Israeli archaeologists find 2,700-year-old artifact that backs the Bible


Israeli archaeologists have discovered a 2,700-year-old seal, validating accounts in the Bible which describe the existence of a governor in the city. The seal, unearthed near the plaza of the Western Wall in the Old City of Jerusalem, bears an inscription in ancient Hebrew that reads, “belonging to the governor of the city.”

 

According to the excavator, Dr Shlomit Weksler-Bdolah, the seal “supports the Biblical rendering of the existence of a governor of the city of Jerusalem 2,700 years ago.”

The governor of Jerusalem is mentioned twice in the Bible, but until now no archaeological artifacts had been discovered. According to Hebrew University Professor Tallay Ornan and Tel Aviv University Professor Benjamin Sass:

The title “governors of the city” is known from the Bible and from extra-Biblical documents, and refers to an official appointed by the king. Governors of Jerusalem are mentioned twice in the Bible: in 2 Kings, Joshua is the governor of the city in the days of Hezekiah, and in 2 Chronicles, Maaseiah is the governor of the city in the days of Josiah.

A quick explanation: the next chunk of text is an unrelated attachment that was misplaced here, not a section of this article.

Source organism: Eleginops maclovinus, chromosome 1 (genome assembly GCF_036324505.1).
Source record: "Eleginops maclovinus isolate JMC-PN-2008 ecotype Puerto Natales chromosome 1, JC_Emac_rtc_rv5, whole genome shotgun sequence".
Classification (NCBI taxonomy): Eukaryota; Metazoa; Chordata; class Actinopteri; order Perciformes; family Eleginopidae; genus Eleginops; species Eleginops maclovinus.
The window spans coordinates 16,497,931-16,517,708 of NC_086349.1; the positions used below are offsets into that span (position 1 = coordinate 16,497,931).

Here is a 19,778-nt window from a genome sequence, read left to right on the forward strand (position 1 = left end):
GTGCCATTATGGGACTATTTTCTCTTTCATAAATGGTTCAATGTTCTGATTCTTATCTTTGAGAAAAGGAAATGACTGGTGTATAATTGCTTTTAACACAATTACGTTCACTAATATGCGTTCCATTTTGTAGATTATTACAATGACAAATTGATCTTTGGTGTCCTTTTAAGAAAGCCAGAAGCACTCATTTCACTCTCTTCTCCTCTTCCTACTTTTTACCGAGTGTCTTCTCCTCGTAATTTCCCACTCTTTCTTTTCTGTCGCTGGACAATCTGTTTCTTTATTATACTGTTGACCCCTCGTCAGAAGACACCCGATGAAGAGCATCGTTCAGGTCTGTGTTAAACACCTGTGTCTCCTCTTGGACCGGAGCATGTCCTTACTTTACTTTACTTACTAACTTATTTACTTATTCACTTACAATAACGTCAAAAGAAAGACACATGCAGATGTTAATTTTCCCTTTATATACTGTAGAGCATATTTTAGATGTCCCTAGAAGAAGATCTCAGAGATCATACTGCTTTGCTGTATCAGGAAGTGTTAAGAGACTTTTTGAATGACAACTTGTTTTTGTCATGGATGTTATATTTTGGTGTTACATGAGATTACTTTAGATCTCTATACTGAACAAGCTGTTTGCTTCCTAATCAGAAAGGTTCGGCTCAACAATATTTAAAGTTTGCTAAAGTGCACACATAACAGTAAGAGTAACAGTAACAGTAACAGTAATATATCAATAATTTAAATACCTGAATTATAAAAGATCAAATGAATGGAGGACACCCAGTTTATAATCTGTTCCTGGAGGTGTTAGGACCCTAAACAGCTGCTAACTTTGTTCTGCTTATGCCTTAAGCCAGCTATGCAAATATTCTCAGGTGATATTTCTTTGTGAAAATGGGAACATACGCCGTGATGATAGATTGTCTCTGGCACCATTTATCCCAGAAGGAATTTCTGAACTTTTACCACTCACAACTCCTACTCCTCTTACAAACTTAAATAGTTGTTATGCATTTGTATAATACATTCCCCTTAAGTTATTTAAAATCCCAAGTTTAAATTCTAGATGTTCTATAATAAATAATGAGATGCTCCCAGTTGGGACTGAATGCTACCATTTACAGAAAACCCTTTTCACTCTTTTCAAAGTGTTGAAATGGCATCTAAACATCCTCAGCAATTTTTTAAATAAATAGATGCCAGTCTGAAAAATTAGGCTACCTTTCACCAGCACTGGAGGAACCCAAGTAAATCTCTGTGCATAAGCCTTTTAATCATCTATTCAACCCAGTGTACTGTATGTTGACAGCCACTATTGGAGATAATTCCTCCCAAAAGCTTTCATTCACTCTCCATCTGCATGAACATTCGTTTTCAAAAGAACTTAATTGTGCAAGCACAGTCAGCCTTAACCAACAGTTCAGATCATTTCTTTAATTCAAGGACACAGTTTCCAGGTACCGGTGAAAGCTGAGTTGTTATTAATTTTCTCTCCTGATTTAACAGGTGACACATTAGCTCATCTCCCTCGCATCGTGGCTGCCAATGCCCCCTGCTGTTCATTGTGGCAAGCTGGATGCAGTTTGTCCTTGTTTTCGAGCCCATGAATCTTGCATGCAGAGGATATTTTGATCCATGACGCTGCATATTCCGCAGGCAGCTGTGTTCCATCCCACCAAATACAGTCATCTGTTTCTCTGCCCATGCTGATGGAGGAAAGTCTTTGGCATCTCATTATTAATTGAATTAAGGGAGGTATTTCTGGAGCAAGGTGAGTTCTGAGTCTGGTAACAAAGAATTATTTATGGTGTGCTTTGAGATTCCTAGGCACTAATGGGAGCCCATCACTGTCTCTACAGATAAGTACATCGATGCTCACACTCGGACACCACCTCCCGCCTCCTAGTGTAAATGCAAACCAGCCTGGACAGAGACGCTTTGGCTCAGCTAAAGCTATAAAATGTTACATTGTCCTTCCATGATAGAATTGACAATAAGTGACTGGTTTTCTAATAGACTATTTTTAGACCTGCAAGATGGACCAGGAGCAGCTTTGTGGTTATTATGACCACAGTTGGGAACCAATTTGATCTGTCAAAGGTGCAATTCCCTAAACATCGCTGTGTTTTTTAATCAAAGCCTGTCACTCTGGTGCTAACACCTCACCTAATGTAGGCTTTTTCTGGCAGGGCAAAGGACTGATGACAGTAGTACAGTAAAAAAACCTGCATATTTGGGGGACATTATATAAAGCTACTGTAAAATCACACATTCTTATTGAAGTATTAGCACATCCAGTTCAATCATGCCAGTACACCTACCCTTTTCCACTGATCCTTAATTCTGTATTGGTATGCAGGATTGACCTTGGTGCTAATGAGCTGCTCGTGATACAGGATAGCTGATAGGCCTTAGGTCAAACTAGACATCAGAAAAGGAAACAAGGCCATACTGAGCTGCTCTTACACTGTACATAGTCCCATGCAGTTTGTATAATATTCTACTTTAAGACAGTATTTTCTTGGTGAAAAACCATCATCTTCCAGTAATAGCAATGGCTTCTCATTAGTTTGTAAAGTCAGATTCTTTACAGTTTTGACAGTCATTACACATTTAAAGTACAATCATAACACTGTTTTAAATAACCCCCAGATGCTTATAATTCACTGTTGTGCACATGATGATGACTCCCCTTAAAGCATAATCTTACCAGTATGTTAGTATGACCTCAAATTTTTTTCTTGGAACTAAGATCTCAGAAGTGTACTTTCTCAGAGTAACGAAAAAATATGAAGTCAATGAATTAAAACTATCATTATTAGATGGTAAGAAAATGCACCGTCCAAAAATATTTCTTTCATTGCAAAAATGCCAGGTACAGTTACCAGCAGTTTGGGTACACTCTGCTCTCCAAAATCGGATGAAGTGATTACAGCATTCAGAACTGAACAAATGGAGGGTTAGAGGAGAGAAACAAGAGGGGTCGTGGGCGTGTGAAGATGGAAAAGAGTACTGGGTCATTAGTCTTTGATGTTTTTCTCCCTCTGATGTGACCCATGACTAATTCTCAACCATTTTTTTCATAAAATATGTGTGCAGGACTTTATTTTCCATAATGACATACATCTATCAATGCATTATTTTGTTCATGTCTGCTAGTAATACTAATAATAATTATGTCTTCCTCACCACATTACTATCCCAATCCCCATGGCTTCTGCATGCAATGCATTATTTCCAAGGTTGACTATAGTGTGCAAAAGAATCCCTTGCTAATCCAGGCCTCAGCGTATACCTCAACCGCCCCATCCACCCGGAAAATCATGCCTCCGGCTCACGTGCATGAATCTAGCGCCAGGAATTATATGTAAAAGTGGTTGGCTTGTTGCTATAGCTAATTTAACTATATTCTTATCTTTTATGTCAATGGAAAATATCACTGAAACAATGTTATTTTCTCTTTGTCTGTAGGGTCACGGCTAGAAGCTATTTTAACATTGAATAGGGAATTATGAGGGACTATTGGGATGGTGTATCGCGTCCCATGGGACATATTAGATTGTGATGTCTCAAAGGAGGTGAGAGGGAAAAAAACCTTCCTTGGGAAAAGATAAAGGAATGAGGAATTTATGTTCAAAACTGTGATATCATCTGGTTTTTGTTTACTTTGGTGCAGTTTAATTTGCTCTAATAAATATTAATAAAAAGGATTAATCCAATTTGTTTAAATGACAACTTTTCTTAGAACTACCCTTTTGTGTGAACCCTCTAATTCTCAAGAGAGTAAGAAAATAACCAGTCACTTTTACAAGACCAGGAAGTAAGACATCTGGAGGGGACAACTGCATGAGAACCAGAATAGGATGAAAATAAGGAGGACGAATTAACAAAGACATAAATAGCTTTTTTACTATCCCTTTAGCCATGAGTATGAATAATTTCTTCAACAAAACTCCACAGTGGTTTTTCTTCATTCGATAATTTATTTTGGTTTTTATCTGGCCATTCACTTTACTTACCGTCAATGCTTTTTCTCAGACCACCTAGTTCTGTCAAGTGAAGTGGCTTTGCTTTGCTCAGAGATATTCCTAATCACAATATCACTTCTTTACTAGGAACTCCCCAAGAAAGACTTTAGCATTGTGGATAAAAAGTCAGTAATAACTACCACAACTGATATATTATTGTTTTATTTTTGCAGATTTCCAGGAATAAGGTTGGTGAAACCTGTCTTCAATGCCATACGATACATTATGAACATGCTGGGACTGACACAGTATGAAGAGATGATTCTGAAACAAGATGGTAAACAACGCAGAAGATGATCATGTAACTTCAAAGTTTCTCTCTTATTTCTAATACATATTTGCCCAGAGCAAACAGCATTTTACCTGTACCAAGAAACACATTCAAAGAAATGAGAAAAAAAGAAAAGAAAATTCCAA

According to Arutz Sheva, the seal measures 13 x 15 mm across its face and is 2-3mm thick. The upper part depicts two figures facing each other. The age of the seal was estimated based on the fact that it was excavated from soil from the first temple period building, which dates to the 6th or 7th century B.C.

While the find is truly fascinating, and a big “I told you so” to skeptics, we echo Charles Hodge’s remarks, “The best evidence of the Bible’s being the word of God is to be found between its covers. It proves itself.”


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